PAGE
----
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Plea from cancer survivor to GPs


A FORMER smoker and cancer survivor whose story went around the world is encouraging more GPs to help patients to quit and avoid 16 different types of smoking-related cancer.


Maggie Bratton was diagnosed with mouth cancer at the age of just 45, resulting in an operation to remove the roof of her mouth. After undergoing an operation to remove the roof of her mouth, Maggie has to wear an obturator - a piece of plastic which enables her to eat and speak. Watch Maggie's new film.


Fresh is re-launching the Quit 16 campaign today (Monday Feb 4) in the run up to No Smoking Day (Wednesday, March 13) featuring the experiences of Maggie and Tony Osbourne, from Middlesbrough, who was diagnosed with laryngeal (throat) cancer when he was 52


A prompt from a healthcare professional is the second most common reason for a smoker to make a quit attempt and around 6/10 smokers would like to quit. But a concern is that quit attempts triggered by GPs and primary care have fallen over the last decade.


With smokers seeing their GP more than non-smokers and the North East still having some of the highest smoking rates in the country in more deprived wards, it means North East GPs are in a vital position to help prevent more disease and reduce the cost of £127m a year to the North East NHS from smoking


Maggie said: "The reaction to the campaign has been absolutely incredible and not what I expected. I have had responses from all over the world from people saying they have tried to pack in smoking since they saw my film. I would say don't end up like me. Pack in before the dreaded cancer hits you.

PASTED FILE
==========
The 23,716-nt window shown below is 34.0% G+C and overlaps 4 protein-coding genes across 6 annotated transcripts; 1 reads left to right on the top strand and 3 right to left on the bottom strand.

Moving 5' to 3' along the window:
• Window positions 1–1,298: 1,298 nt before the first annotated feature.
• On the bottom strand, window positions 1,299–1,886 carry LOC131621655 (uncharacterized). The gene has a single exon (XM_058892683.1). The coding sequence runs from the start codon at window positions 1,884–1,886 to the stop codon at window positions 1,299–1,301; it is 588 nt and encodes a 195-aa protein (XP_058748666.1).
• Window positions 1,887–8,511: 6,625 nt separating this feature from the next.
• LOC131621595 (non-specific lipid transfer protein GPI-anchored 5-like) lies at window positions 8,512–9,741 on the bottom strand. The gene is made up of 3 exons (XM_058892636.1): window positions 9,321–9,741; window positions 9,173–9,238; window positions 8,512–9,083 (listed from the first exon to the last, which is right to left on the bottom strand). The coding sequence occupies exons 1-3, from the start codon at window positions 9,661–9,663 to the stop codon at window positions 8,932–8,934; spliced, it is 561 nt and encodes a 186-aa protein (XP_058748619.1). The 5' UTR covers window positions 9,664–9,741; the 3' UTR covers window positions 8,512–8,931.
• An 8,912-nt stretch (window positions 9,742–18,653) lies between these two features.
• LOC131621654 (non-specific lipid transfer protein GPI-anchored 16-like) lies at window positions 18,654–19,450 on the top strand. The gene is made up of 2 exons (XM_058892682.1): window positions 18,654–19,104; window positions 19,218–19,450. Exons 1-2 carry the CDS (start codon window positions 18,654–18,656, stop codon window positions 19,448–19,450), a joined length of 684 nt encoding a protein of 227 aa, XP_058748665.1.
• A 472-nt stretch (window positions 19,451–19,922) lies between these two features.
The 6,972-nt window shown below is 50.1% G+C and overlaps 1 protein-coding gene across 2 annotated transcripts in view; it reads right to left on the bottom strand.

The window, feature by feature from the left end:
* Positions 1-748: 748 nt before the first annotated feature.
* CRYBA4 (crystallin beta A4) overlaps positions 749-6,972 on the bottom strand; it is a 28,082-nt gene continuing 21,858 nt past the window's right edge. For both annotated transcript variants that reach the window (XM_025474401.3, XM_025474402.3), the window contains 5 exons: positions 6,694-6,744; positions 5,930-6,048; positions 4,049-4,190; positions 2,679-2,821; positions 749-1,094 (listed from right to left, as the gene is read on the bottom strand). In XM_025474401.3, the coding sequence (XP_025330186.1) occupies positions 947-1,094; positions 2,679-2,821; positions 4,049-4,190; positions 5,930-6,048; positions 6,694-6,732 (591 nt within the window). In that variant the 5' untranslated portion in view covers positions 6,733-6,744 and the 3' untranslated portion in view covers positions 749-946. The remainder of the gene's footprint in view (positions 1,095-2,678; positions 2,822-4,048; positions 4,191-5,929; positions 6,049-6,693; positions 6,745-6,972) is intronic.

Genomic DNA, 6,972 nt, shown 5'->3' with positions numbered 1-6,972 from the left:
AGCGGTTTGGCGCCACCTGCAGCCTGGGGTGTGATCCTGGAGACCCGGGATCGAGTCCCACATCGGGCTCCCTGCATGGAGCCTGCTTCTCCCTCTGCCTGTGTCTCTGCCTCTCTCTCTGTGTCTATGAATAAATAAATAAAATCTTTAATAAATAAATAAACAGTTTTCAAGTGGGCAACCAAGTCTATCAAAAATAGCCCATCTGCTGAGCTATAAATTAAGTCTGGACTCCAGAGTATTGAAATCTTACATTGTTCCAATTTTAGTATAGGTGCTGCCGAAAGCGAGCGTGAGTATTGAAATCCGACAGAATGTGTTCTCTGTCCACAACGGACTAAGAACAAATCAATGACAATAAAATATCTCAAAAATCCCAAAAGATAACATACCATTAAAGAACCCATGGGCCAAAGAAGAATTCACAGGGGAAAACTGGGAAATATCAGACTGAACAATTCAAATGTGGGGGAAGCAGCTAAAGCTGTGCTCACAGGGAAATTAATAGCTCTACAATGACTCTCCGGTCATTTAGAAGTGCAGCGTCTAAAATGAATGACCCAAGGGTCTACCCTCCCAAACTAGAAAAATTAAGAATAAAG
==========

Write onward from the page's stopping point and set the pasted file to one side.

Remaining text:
"When I was a smoker, I just figured maybe there was a chance I would get lung cancer when I was older. But I didn't ever realise the range of cancers smoking causes, or that I might get one of them in my 40s.


"I think now the difference is there is so much evidence of the effects of smoking. But if my GP had maybe put that question to me when I was younger I think I would have asked for some help to quit. If you smoke and your GP doesn't mention it, it's too easy to assume it can't be important.


"A family doctor can make all the difference. GPs are the first port of call for anyone with a health concern and are in a position to prevent this happening to more people like me."


Dr Chris Tasker, CRUK Strategic GP for the Northern Cancer Alliance, said: "Cancer and lung disease doesn't just affect people when they are old, it can affect you in your 40s and 50s and when you're really quite young. The other thing that happens, as well as having death by cancer unfortunately, is that your quality of life can be destroyed. Watch Dr Chris Tasker talking about how GPs can help, and give advice about vaping.




"If you ask your GP or your practice they will point you in the right direction, whether it's in the practice or the local pharmacy or stop smoking service. It is important to talk to people who smoke about why it is important to quit and the many ways nowadays for people can increase their chances of success. The other thing we're seeing a lot more of these days is vaping. It's a lot less harmful to vape than to smoke. And I certainly would say if someone is a smoker, if they could switch completely to vaping instead of smoking that will be beneficial to their health."


Ailsa Rutter OBE, Director of Fresh, said: "We have had an incredible reaction to the Quit 16 campaign. There are thousands of people like Tony and Maggie who are living with a smoking related disease and we applaud them for coming forward to share their story.


"Tony and Maggie's stories do not make comfortable viewing, but campaigns are an important way to encourage people to stop, help people to stay quit, and give young people reasons not to start in the first place. Every doctor and nurse is in a unique position to help stop more people like Maggie and Tony being diagnosed in the future."


Tony Osborne was diagnosed with laryngeal cancer when he was 52. Surgeons removed much of the inside of Tony's neck, including his voice box, leaving him with a stoma (hole) in his throat through which he had to learn to breathe and talk again. Watch Tony's TV advert and his film.


The Quit 16 campaign, from Fresh, is supported by Cancer Research UK. With smoking causing 14.7% of new cancer cases and 27% of all cancer deaths in England, it is estimated that smoking causes 44,100 new cases of cancer and over 36,600 deaths from cancer a year